Cabinet okays 1% cut to ministry budgets

February 21, 2011 00:07

The Defense, Education, Welfare, Social Services ministries were the only ones spared the cut which will finance NIS 300 m. worth of public transport subsidies.

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Eytan Sheshinski and Yuval Steinitz.

Sheshinski and Steinitz 311 . (photo credit: Marc Israel Sellem)

The cabinet on Sunday approved a 1 percent cut to the budgets of government ministries to finance NIS 300 million worth of public transport subsidies.

The Defense, Education, and Welfare and Social Services ministries were the only ones spared the cut, which was approved by a vote of 19 to seven at the weekly cabinet meeting. The Israel Beiteinu faction voted against the plan, as did Likud ministers Limor Livnat and Silvan Shalom.

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Under the plan, a total of NIS 150m. will be cut from the ministries’ budgets for 2011 and 2012, and a further NIS 150m. will be cut from the Transportation Ministry’s budget for intercity road development.

In return, the price of monthly unlimited passes for bus and rail will drop by 10%, as will the average cost of a journey within the outlying areas and from the outlying areas to the cities.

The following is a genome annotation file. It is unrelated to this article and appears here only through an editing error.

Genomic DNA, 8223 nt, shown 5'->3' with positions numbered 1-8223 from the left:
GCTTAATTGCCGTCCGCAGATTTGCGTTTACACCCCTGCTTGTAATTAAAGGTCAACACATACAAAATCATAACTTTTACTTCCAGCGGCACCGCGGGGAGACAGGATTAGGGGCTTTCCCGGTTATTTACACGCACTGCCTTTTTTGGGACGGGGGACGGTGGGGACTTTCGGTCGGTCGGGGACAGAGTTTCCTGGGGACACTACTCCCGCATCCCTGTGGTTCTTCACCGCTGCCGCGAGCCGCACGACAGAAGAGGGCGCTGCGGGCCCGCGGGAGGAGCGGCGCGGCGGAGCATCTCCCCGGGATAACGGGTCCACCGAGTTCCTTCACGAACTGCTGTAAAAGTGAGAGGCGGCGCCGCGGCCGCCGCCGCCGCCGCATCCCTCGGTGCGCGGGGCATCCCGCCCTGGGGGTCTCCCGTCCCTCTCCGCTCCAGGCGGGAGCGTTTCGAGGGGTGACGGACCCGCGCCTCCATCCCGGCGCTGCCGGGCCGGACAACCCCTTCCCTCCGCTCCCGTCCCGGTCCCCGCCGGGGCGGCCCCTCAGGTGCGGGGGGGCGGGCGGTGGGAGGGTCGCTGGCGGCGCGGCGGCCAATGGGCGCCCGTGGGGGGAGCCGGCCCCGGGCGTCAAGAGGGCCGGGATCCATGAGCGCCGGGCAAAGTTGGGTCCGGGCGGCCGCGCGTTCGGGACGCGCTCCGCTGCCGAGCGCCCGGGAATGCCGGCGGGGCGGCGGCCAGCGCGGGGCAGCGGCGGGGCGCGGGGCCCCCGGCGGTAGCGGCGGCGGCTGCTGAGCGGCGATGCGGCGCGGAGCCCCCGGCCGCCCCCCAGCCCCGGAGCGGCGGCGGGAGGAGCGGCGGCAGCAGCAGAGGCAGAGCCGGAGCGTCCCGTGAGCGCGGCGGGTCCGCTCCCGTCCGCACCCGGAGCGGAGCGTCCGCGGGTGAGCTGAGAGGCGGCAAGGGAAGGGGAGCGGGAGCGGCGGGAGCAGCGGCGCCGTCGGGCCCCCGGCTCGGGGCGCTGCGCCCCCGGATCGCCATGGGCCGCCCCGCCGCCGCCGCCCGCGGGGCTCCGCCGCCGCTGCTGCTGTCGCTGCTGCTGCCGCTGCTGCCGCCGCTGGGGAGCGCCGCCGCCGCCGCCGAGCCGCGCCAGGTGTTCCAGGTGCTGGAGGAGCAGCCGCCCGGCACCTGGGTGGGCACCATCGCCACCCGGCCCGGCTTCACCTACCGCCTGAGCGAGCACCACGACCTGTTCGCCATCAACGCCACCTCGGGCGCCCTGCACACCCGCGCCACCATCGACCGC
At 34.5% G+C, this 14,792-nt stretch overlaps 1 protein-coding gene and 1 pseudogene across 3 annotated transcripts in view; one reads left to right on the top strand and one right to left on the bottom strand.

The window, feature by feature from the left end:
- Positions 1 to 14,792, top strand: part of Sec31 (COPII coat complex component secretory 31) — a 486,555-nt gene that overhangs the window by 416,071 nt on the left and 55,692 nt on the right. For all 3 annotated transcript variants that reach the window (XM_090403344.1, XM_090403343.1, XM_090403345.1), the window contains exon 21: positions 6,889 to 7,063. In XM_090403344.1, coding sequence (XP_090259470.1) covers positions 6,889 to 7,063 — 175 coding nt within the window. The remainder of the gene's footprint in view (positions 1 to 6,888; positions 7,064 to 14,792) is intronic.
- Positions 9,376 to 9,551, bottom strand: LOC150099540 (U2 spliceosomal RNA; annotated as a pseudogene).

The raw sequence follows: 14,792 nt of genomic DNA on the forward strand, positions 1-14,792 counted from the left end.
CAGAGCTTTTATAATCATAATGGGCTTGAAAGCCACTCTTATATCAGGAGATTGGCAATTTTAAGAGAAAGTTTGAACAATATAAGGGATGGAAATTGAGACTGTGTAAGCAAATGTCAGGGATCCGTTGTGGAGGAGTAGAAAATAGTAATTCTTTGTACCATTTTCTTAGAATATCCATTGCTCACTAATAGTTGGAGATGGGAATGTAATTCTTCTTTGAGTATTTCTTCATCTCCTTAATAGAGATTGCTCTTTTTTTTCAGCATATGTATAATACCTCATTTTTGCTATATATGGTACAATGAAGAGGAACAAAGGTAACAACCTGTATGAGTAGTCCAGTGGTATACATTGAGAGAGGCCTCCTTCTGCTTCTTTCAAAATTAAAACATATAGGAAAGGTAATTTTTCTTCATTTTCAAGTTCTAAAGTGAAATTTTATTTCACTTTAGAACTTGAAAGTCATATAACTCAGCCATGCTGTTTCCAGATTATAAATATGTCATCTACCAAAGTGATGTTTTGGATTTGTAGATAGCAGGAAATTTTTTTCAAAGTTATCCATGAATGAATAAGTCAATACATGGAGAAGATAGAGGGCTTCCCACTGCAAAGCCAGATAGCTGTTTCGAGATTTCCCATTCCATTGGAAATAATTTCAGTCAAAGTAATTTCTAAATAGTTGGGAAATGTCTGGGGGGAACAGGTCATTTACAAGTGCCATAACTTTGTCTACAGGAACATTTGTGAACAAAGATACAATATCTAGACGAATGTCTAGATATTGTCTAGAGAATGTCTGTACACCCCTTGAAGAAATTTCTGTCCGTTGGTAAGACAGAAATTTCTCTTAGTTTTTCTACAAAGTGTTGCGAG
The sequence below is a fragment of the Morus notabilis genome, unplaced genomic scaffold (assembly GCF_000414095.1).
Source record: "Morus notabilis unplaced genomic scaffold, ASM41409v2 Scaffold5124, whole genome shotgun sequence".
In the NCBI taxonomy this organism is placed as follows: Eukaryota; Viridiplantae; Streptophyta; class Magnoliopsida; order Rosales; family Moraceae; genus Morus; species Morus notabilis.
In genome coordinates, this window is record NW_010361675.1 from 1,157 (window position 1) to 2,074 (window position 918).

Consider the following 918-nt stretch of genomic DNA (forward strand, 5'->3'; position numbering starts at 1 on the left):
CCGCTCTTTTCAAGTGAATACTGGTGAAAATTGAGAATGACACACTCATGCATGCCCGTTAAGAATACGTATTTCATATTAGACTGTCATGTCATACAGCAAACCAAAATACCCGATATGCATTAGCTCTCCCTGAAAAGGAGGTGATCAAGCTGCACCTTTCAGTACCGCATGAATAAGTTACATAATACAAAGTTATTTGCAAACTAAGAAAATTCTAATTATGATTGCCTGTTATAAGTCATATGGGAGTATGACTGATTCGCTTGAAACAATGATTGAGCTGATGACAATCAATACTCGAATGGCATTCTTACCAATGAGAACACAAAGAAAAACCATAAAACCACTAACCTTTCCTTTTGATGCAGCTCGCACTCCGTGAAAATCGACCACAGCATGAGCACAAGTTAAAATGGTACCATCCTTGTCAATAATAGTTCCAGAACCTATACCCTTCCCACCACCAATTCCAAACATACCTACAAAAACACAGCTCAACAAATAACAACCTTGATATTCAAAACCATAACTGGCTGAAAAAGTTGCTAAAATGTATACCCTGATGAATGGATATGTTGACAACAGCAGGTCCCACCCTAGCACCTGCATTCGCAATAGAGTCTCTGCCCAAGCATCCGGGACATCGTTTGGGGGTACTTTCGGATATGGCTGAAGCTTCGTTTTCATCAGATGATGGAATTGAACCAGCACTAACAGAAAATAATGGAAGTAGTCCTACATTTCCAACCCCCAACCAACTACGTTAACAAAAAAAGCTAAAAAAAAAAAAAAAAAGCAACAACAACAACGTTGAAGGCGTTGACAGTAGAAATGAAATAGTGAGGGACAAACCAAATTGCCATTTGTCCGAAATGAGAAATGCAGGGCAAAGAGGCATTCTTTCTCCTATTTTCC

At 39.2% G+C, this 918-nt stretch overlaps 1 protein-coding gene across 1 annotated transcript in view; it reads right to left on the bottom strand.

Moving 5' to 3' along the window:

The cabinet also voted to implement a one-year freeze on tax cuts for the top 20% of income earners, to help finance a decrease in the gasoline excise.

Finance Minister Yuval Steinitz was instructed to check the possibility of postponing by one year the planned decrease in the companies tax or of making an alternative change to the tax regime to safeguard the budgetary balance.

The budgetary trade-off was made to clear congestion on the roads and to assist people who rely the most on public transportation, Prime Minister Binyamin Netanyahu said at the cabinet meeting.

“Who uses public transportation? Not the people in the top decile,” he said. “Those people who use it are those without means and those who want to, and can, use buses and trains.”

Steinitz said the decision to exclude the education and welfare budgets was made out of social considerations.

Meanwhile, the Ministerial Committee for Legislation approved a bill initiated by Steinitz to adopt the Sheshinski Committee’s recommendations on oil and gas revenue, which would raise the state’s share of gas and oil profits to 52%-62% from the current one-third.

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